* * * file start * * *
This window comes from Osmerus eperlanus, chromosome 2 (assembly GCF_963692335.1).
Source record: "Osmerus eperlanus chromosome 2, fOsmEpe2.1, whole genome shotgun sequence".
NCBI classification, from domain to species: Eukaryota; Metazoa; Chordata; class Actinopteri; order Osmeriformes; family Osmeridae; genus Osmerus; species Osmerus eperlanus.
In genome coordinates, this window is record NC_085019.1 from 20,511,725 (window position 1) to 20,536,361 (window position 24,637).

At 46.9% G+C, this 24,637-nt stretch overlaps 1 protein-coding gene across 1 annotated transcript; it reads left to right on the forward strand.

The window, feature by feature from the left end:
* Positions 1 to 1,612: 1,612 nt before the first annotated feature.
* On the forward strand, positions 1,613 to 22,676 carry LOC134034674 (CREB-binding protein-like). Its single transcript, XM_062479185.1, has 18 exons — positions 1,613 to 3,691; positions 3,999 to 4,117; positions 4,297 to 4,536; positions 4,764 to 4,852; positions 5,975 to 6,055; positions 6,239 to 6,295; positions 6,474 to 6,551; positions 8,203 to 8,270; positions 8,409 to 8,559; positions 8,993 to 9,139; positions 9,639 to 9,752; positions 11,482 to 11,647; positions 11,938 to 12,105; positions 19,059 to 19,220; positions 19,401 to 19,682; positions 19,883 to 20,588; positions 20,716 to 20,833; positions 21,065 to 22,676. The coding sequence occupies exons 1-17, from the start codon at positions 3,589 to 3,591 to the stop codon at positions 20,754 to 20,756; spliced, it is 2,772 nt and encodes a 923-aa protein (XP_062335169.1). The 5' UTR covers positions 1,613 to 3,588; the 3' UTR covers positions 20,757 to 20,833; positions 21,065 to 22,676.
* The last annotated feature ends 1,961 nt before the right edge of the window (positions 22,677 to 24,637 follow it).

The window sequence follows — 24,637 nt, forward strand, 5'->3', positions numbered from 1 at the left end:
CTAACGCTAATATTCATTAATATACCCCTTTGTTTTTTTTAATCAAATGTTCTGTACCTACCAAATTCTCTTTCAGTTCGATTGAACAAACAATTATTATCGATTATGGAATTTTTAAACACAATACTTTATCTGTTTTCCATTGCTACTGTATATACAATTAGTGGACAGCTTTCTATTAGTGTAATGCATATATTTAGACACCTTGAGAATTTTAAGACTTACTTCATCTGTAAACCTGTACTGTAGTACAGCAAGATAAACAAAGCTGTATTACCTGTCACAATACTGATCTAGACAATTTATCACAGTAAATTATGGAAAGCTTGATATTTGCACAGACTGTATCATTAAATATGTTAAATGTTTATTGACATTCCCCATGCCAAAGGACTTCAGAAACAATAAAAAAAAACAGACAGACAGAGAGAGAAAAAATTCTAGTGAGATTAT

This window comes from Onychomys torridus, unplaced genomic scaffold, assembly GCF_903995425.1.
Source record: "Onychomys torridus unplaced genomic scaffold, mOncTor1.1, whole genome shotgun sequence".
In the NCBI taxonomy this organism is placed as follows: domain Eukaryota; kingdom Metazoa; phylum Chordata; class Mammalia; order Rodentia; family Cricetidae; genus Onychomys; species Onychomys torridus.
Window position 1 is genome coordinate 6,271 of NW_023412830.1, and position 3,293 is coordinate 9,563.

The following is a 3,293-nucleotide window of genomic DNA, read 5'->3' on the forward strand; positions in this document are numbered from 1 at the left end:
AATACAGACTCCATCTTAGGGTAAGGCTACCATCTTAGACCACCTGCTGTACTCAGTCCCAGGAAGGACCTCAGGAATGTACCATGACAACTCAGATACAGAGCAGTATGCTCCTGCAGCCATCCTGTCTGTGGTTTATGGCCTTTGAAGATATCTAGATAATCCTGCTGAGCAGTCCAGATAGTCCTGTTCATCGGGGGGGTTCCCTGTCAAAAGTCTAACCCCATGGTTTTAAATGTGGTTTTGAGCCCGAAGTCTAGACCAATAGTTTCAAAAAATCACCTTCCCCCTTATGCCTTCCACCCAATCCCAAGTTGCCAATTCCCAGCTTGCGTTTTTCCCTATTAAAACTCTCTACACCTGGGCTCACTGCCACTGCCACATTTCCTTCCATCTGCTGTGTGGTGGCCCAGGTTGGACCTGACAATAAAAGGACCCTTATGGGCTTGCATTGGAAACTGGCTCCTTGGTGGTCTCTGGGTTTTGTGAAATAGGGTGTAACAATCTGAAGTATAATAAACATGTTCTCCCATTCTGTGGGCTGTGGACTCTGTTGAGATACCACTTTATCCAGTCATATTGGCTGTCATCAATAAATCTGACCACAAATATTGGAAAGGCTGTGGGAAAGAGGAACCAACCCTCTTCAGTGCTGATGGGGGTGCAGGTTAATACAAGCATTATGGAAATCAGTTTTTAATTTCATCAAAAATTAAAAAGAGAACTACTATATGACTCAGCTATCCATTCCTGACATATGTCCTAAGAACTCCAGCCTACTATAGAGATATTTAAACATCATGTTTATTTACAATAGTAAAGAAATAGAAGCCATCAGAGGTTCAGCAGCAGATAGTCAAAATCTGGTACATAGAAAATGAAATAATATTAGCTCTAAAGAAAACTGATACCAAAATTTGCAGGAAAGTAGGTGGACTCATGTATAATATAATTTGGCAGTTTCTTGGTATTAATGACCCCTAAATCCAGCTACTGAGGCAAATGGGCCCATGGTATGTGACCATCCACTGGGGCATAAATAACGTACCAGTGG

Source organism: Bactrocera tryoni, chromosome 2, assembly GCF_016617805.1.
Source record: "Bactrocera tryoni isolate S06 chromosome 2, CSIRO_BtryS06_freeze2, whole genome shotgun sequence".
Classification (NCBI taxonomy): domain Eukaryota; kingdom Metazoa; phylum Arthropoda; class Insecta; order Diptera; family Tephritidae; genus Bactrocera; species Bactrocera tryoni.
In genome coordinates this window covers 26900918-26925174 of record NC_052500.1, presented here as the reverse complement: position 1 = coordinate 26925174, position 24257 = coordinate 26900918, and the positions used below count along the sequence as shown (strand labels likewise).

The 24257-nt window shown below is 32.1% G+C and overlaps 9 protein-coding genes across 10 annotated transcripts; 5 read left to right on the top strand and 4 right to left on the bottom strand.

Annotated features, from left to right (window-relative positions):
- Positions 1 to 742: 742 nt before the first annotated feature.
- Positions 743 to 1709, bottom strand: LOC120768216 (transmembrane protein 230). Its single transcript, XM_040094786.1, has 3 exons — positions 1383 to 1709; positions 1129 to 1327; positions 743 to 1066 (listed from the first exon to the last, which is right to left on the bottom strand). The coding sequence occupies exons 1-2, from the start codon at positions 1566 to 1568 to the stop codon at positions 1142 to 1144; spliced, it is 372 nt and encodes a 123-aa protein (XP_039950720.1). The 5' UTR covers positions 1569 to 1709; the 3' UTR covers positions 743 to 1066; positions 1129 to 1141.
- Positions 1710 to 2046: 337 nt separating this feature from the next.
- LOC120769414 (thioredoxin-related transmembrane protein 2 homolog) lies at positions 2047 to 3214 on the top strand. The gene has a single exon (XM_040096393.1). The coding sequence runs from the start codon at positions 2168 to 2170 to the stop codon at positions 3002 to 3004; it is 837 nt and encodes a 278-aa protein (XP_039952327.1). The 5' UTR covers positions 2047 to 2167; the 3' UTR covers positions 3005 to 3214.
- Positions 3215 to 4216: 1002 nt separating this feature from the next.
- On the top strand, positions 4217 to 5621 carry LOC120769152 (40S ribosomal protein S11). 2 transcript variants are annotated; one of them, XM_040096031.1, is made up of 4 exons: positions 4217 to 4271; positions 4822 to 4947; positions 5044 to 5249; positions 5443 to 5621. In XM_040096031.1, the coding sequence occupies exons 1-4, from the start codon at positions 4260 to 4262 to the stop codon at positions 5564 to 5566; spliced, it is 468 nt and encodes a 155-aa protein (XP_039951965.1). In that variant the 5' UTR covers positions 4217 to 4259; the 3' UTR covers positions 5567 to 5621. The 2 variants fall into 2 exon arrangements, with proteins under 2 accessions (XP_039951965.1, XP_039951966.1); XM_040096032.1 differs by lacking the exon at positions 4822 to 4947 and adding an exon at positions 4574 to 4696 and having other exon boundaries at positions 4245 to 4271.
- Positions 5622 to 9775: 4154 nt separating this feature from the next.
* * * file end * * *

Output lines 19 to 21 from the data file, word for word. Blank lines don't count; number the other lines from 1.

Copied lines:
Source record: "Bactrocera tryoni isolate S06 chromosome 2, CSIRO_BtryS06_freeze2, whole genome shotgun sequence".
Classification (NCBI taxonomy): domain Eukaryota; kingdom Metazoa; phylum Arthropoda; class Insecta; order Diptera; family Tephritidae; genus Bactrocera; species Bactrocera tryoni.
In genome coordinates this window covers 26900918-26925174 of record NC_052500.1, presented here as the reverse complement: position 1 = coordinate 26925174, position 24257 = coordinate 26900918, and the positions used below count along the sequence as shown (strand labels likewise).